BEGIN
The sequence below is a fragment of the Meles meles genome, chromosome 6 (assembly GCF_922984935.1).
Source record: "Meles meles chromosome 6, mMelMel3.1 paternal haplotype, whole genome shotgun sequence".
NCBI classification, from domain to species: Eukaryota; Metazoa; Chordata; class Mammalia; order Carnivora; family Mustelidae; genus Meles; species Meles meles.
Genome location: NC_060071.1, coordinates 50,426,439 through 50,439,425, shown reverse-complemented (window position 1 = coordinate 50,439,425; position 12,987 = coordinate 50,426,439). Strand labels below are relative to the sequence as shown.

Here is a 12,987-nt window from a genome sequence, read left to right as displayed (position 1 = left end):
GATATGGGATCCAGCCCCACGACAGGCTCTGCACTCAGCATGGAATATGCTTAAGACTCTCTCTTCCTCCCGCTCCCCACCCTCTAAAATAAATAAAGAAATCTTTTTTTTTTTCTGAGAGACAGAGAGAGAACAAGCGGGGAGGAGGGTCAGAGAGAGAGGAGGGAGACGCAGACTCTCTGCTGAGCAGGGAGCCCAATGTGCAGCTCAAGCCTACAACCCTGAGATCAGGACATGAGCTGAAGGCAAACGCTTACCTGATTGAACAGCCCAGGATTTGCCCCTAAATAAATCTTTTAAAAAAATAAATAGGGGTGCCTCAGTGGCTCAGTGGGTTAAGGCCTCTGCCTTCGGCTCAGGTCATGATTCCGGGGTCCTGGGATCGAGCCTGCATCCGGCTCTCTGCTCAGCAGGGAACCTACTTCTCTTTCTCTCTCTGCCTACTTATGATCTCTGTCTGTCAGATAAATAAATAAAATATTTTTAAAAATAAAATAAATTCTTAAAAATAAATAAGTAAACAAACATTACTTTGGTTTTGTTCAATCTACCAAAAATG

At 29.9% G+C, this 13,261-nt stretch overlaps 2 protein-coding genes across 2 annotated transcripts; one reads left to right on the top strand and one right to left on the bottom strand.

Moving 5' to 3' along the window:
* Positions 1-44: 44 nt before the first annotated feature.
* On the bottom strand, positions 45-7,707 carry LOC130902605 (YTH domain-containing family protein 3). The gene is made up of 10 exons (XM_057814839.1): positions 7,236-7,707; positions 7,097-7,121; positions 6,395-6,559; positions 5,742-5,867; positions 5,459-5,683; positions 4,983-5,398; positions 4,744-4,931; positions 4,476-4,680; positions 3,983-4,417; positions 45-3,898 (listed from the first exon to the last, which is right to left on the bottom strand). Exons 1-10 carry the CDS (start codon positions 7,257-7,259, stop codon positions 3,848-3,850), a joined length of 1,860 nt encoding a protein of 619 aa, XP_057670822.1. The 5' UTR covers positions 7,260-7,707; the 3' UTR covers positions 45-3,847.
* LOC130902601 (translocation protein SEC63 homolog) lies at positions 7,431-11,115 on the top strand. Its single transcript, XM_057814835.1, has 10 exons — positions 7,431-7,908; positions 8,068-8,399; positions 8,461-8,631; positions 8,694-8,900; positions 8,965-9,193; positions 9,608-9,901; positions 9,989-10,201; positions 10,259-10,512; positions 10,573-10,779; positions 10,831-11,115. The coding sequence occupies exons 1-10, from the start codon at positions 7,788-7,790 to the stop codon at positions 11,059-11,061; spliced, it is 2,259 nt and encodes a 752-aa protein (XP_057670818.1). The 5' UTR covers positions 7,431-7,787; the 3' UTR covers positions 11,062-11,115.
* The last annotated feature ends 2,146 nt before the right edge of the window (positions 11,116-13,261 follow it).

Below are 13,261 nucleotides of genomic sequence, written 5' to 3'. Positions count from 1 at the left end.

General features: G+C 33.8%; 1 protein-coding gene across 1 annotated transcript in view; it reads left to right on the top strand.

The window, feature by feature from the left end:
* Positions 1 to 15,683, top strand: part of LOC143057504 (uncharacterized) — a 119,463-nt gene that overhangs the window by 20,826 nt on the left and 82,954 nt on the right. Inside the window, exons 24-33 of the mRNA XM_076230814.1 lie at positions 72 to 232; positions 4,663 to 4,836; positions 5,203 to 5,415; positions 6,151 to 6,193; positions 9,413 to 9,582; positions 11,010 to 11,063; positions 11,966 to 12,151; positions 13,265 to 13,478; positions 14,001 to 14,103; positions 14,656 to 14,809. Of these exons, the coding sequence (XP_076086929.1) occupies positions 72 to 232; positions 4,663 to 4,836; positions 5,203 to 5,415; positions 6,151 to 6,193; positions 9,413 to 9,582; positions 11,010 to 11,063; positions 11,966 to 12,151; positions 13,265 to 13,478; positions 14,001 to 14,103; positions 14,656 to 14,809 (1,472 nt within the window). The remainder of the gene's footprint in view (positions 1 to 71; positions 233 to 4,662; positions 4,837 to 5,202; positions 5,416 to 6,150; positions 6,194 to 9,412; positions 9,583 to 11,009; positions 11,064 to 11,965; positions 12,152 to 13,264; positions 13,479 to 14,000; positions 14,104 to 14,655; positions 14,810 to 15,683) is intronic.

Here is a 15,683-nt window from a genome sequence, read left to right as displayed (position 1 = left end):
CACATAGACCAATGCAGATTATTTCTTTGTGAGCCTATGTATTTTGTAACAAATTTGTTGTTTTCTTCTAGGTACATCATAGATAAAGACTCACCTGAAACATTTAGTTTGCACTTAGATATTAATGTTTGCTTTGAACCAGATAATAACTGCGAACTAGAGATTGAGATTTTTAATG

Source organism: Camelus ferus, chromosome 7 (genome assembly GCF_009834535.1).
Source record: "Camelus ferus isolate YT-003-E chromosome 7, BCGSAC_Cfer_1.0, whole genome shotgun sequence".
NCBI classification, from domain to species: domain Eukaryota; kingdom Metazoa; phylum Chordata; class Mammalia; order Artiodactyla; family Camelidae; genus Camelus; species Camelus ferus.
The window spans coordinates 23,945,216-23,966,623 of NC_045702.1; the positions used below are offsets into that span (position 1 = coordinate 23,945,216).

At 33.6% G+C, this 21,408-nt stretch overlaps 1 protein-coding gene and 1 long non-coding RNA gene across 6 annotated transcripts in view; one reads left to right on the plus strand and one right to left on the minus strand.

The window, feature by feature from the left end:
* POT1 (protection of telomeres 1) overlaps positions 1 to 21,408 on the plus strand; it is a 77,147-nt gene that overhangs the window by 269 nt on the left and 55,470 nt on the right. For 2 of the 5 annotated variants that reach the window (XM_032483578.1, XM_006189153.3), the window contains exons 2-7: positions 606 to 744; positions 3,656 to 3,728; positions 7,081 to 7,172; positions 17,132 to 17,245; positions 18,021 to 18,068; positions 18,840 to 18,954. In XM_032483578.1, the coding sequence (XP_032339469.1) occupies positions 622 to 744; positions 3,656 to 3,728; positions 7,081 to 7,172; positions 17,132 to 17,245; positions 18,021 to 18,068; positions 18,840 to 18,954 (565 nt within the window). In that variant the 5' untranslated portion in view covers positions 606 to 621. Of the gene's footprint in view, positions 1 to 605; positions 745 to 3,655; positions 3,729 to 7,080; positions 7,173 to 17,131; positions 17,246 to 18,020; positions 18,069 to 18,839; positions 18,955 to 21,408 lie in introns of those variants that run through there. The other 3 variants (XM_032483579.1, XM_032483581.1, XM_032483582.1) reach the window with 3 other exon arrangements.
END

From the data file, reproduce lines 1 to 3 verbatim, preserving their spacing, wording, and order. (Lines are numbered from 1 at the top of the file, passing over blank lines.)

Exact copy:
The sequence below is a fragment of the Meles meles genome, chromosome 6 (assembly GCF_922984935.1).
Source record: "Meles meles chromosome 6, mMelMel3.1 paternal haplotype, whole genome shotgun sequence".
NCBI classification, from domain to species: Eukaryota; Metazoa; Chordata; class Mammalia; order Carnivora; family Mustelidae; genus Meles; species Meles meles.